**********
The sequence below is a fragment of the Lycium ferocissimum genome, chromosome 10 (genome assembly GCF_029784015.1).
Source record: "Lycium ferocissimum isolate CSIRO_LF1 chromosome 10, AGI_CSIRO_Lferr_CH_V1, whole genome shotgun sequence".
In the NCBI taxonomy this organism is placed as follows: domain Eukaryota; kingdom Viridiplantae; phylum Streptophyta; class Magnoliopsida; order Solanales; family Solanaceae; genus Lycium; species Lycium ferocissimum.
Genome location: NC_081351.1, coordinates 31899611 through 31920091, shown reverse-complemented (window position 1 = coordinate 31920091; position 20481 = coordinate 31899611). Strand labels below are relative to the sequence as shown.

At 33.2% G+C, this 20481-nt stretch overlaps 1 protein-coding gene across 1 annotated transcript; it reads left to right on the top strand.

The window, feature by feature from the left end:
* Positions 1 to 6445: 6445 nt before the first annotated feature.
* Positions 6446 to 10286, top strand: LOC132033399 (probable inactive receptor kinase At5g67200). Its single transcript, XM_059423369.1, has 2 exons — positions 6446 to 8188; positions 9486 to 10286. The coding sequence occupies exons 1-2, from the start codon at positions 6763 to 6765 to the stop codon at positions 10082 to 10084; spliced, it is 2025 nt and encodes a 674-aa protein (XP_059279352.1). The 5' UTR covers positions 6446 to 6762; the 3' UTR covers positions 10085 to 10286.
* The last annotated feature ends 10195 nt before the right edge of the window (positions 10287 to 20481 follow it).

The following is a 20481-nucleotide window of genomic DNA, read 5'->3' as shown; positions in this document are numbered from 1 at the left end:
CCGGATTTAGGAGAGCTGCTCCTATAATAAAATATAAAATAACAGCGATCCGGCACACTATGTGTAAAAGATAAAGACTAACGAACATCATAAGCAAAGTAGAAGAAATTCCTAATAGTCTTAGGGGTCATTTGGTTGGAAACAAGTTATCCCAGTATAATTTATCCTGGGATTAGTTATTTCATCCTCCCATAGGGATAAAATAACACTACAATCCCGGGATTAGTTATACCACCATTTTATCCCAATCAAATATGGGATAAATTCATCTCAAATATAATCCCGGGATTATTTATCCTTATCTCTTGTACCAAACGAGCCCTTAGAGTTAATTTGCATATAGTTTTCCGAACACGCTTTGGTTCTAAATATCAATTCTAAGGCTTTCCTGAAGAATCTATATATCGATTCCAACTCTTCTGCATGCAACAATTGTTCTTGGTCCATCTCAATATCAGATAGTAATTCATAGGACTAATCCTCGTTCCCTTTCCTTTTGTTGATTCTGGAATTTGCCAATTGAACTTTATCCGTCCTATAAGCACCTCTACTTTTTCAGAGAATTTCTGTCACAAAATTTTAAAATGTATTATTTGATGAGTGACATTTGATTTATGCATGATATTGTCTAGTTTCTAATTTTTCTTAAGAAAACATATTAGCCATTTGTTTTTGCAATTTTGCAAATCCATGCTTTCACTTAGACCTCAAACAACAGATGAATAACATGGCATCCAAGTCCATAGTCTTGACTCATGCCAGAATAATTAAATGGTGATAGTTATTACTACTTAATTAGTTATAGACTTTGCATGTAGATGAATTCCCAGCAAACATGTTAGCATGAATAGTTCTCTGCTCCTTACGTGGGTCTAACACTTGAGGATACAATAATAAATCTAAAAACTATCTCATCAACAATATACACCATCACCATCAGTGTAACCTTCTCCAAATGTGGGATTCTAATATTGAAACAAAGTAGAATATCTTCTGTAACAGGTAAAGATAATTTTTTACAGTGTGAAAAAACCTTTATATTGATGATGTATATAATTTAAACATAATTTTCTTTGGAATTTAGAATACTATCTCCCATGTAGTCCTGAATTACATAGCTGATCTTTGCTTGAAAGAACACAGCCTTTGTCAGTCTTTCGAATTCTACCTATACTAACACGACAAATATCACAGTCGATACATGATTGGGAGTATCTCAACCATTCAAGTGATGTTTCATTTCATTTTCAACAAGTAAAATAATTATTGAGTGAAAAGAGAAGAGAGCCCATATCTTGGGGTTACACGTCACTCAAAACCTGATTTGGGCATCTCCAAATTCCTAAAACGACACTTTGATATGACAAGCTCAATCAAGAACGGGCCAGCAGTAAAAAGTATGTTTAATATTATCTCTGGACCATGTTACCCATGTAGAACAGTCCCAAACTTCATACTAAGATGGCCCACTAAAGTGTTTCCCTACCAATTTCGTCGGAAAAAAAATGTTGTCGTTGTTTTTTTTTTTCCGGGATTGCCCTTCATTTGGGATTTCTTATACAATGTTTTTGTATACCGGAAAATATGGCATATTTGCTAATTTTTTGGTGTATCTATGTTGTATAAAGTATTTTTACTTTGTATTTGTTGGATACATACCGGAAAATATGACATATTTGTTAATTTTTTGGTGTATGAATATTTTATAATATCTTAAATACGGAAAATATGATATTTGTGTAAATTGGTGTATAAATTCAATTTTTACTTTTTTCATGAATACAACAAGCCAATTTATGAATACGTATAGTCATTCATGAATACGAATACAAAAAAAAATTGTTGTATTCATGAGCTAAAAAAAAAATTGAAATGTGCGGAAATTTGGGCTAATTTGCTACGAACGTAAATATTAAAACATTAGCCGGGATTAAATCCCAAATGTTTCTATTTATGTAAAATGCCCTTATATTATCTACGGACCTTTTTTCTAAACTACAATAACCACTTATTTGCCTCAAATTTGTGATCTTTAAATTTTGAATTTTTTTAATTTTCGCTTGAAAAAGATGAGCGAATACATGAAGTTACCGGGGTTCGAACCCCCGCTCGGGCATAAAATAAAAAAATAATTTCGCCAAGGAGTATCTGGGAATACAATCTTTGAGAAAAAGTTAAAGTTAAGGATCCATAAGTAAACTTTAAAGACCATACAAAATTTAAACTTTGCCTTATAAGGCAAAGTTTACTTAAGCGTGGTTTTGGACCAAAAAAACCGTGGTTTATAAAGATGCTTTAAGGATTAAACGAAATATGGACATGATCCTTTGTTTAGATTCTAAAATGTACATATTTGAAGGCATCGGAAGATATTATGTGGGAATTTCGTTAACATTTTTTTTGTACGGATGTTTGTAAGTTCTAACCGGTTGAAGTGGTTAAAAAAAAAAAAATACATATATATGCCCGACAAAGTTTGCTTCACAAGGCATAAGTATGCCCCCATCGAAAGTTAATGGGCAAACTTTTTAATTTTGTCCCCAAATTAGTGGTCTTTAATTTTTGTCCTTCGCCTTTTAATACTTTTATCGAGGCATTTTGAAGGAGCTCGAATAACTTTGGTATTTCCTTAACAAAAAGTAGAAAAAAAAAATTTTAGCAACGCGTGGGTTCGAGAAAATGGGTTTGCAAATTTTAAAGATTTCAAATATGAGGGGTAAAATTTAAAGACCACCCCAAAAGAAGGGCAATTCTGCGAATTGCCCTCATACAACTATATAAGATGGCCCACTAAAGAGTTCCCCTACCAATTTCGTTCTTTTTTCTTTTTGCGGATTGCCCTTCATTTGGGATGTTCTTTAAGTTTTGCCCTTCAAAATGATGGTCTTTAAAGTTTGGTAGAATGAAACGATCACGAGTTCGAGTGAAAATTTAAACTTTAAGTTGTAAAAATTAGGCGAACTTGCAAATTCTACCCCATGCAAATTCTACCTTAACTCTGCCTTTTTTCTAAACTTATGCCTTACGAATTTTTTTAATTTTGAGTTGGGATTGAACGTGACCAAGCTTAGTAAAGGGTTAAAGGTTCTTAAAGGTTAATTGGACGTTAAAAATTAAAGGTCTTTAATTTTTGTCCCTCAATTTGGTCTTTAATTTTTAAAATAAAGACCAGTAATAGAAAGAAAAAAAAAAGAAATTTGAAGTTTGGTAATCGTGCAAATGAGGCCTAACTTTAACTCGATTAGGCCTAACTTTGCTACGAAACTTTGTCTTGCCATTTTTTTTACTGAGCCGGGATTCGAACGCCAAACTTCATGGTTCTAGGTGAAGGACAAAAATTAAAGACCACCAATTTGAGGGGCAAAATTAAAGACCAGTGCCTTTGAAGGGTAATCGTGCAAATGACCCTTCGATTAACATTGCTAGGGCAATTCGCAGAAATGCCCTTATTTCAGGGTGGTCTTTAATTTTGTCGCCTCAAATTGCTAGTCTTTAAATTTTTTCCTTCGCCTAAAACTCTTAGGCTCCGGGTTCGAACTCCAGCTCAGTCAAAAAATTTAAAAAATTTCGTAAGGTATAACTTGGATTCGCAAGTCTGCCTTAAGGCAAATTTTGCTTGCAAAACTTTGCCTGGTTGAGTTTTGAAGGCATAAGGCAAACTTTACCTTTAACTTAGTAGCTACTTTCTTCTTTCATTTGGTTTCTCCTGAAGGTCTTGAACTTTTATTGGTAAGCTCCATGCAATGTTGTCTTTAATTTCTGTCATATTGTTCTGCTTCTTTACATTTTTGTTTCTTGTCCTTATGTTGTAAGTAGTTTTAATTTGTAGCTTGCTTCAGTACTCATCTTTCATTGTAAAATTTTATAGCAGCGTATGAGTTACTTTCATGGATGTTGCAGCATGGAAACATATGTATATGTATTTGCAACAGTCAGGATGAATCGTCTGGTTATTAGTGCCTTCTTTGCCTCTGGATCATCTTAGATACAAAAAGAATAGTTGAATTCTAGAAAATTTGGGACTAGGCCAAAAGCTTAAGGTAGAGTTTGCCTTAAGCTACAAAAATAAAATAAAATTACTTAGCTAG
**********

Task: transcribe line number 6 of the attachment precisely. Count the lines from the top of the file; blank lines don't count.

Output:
The window, feature by feature from the left end: